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European banks have a dirty climate secret – but a new initiative could make them come clean

Banks are keeping most of their fossil fuel financing off the books

The world’s 60 largest banks have provided an eyewatering $5.5 trillion in fossil fuel financing since the Paris Agreement was adopted. Just last year, $673 billion of finance was provided. BNP Paribas, Barclays, Crédit Agricole, Societe Generale, and HSBC were the worst offenders.

Our research revealed that most of this funding doesn’t come from European banks directly lending money to companies. Instead, most of their financing to top oil and gas expanders came via a financial service called “capital markets facilitation”. This is where banks act as intermediaries for companies that are looking to raise funds (usually shares or bonds), with the actual capital coming from other sources.

Yet, so far most banks have excluded these financial flows from their climate targets, and don’t include them when reporting how much they finance high carbon activities.

An industry-led initiative called PCAF could force banks to come clean

An industry-led initiative called the Partnership for Carbon Accounting Financials (PCAF) is trying to change this. The group has been working on a set of guidelines for banks to report on the emissions created as a result of their funding through capital markets. These guidelines could force banks to come clean about their full impact on our climate.

Banks are refusing to take responsibility for their full climate impact

However last month newswire Reuters reported that the process had stalled due to disagreement about how much responsibility banks should take over their climate impact.

Sometimes more than one bank provides finance to a company expanding fossil fuels. PCAF has already agreed on a way to split responsibility for emissions among banks when a group of them are working on a joint transaction. But now banks are trying to argue that their responsibility should be reduced further.

If a bank is responsible for helping an oil and gas company raise $100 billion, they should take full responsibility for that amount. In the industry, this means adopting a ‘weighting’ of a 100 per cent. Some banks like NatWest agree with us. But others are arguing for a weighting as low as 17 per cent, which would lead banks to massively under-report their climate impact for years. It would keep substantial financing for fossil fuels off the ledger.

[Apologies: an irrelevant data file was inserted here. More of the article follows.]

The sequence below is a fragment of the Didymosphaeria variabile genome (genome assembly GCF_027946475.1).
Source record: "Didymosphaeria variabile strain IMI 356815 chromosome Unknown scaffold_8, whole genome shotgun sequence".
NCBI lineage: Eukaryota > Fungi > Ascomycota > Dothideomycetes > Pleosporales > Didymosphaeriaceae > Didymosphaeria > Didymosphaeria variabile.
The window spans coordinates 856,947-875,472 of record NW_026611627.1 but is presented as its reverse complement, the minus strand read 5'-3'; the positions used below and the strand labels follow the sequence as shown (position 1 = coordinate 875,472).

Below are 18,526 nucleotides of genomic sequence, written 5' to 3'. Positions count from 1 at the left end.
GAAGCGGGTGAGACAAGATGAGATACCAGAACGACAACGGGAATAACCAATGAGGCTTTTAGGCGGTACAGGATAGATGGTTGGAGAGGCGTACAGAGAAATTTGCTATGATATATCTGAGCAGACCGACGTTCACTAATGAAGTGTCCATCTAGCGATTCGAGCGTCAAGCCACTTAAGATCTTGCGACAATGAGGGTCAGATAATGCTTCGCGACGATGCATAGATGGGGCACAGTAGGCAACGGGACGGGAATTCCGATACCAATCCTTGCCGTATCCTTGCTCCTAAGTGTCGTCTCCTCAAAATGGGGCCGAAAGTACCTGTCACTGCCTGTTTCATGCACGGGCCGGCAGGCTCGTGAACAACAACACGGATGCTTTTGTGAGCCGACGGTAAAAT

At the same time, banks are giving 100 per cent weighting when they report how much capital they provide for sustainable investments. They can’t have it both ways – if full weighting is good enough for sustainable investment, it’s certainly needed to understand how much finance banks are arranging for high carbon activities. These banks’ double standards cast significant doubt on the legitimacy of their pushback against adopting a 100% weighting for high-carbon activities.

We partnered with Bloomberg to debunk the arguments against full weighing some in the industry are making. Anything less than 100% weighting would be a smokescreen for inaction.

Banks must take full responsibility for the emissions their financing helps create – even if it’s other investors’ money.

Some banks argue since they are just raising money from other investors for fossil fuel expanders, it shouldn’t be the bank that shoulders the responsibility for those emissions. Most banks in Europe have said they support assessing investments for any harm they cause to the climate. But if they undercount the funding they’ve raised, they’ll be able to claim a lower impact on the climate than they’re actually having. As well as the harm to our planet, this can expose them to significant reputational and legal risk. For example, lending and capital markets data has been used to support a recent climate lawsuit against BNP Paribas.

Banks claim properly weighting their emissions contributions will make it harder to show they are reaching their climate targets, but this doesn’t stand up to scrutiny.

Our research shows there’s no correlation between the per cent weighting used, and big reporting variations in the amount of finance provided to fossil fuels year-on-year. In fact, more ambitious climate accounting methods, such as the ‘average flow approach’ dismissed by PCAF and the approach taken by US bank Wells Fargo suggested lower year-on-year fluctuations.

Banks claim that action on capital markets would distract attention from other areas, but this is also wide of the mark

Banks claim they have a greater opportunity for influence the transition plan of a company when they provide direct loans than they would if they simply helped raise finance through capital markets. Therefore, the argument goes that focusing on capital markets transactions would undermine the impact they could have as lenders.

In fact, publicly available data suggests that the share of capital markets activity varies from bank to bank. And there’s nothing stopping these large, profitable institutions from focusing on both types of transaction.

Banks must be ready to diverge from PCAF if the initiative falls prone to corporate capture

Many banks already include capital markets flows in their green finance disclosures and targets. Six banks globally, such as JPMorgan and Barclays, already include the emissions caused by arranging finance on capital markets in their targets, and most of them use a full weighting. If these banks can do it, others like BNP Paribas and HSBC can too.

If PCAF, the industry initiative, adopts a weighting of less than a 100 per cent, banks that are serious about net zero must be ready to go their own way to do what’s right.

Read our full analysis of how banks can, and should report the full extent of their financing for fossil fuels

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